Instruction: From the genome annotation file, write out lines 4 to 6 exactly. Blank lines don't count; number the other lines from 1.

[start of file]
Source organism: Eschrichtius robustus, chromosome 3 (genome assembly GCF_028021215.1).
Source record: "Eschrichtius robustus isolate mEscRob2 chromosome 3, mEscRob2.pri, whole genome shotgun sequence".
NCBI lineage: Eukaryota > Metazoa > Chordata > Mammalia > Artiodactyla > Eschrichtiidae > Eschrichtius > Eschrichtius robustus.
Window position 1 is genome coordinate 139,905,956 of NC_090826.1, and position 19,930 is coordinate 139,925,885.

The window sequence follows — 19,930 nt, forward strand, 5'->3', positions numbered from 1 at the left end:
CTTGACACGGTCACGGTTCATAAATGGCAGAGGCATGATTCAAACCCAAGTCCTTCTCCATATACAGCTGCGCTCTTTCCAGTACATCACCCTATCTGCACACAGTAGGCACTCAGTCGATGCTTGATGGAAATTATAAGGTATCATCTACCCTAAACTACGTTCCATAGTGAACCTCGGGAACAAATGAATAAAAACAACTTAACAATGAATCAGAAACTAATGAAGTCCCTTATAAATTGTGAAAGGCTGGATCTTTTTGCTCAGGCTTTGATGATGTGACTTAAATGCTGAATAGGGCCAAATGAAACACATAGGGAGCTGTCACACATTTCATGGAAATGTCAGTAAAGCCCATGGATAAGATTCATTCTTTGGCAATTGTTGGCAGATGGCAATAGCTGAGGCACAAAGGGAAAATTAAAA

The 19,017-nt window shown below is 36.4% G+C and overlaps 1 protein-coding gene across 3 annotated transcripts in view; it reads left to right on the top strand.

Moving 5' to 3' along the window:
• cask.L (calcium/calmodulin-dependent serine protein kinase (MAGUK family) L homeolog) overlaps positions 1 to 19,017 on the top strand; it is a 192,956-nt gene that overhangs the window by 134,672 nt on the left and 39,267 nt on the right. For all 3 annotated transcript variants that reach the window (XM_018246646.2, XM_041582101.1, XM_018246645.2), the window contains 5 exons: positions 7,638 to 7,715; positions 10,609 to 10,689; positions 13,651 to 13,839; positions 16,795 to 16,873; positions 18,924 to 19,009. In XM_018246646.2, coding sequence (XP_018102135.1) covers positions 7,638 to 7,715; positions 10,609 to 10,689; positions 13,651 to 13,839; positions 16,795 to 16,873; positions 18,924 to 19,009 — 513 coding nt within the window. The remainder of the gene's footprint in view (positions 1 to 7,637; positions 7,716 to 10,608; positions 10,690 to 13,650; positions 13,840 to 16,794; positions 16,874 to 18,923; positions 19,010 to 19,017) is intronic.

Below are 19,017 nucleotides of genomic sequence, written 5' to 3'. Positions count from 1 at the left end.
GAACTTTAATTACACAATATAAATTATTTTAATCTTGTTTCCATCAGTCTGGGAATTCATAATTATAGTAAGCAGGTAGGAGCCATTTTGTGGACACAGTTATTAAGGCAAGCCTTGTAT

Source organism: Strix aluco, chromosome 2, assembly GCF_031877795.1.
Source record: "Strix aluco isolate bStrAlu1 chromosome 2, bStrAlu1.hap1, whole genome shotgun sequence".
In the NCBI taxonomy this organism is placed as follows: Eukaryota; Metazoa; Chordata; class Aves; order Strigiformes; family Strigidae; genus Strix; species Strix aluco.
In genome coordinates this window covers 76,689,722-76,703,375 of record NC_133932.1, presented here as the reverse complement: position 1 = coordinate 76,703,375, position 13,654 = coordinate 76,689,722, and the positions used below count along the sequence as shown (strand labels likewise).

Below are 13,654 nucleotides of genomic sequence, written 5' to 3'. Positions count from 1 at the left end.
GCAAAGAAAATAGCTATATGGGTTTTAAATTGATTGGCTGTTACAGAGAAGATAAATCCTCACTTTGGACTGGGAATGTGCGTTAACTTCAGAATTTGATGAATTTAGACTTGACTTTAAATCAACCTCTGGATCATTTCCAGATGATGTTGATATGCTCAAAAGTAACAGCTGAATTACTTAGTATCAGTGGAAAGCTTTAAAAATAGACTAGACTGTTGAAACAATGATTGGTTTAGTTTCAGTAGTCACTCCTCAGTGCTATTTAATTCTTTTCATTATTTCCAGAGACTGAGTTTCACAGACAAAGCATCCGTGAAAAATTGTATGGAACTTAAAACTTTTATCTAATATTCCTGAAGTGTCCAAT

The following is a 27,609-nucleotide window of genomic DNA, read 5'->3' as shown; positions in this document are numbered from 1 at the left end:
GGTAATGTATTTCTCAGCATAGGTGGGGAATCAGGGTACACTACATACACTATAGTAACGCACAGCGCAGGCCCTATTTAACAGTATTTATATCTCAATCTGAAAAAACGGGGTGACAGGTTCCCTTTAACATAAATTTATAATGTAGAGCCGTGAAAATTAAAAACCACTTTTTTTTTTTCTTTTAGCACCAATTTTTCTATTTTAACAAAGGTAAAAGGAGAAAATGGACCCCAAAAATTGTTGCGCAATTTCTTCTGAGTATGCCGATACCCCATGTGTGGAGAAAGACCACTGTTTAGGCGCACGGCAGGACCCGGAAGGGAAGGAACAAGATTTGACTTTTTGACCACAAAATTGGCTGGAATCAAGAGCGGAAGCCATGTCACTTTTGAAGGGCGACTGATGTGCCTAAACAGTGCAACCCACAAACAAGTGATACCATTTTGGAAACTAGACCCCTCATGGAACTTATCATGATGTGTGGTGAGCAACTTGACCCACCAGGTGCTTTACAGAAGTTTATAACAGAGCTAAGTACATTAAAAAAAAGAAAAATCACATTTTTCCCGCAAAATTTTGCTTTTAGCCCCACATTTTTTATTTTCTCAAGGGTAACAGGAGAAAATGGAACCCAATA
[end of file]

Window position 1 is genome coordinate 139,905,956 of NC_090826.1, and position 19,930 is coordinate 139,925,885.

The window sequence follows — 19,930 nt, forward strand, 5'->3', positions numbered from 1 at the left end:
CTTGACACGGTCACGGTTCATAAATGGCAGAGGCATGATTCAAACCCAAGTCCTTCTCCATATACAGCTGCGCTCTTTCCAGTACATCACCCTATCTGCACACAGTAGGCACTCAGTCGATGCTTGATGGAAATTATAAGGTATCATCTACCCTAAACTACGTTCCATAGTGAACCTCGGGAACAAATGAATAAAAACAACTTAACAATGAATCAGAAACTAATGAAGTCCCTTATAAATTGTGAAAGGCTGGATCTTTTTGCTCAGGCTTTGATGATGTGACTTAAATGCTGAATAGGGCCAAATGAAACACATAGGGAGCTGTCACACATTTCATGGAAATGTCAGTAAAGCCCATGGATAAGATTCATTCTTTGGCAATTGTTGGCAGATGGCAATAGCTGAGGCACAAAGGGAAAATTAAAA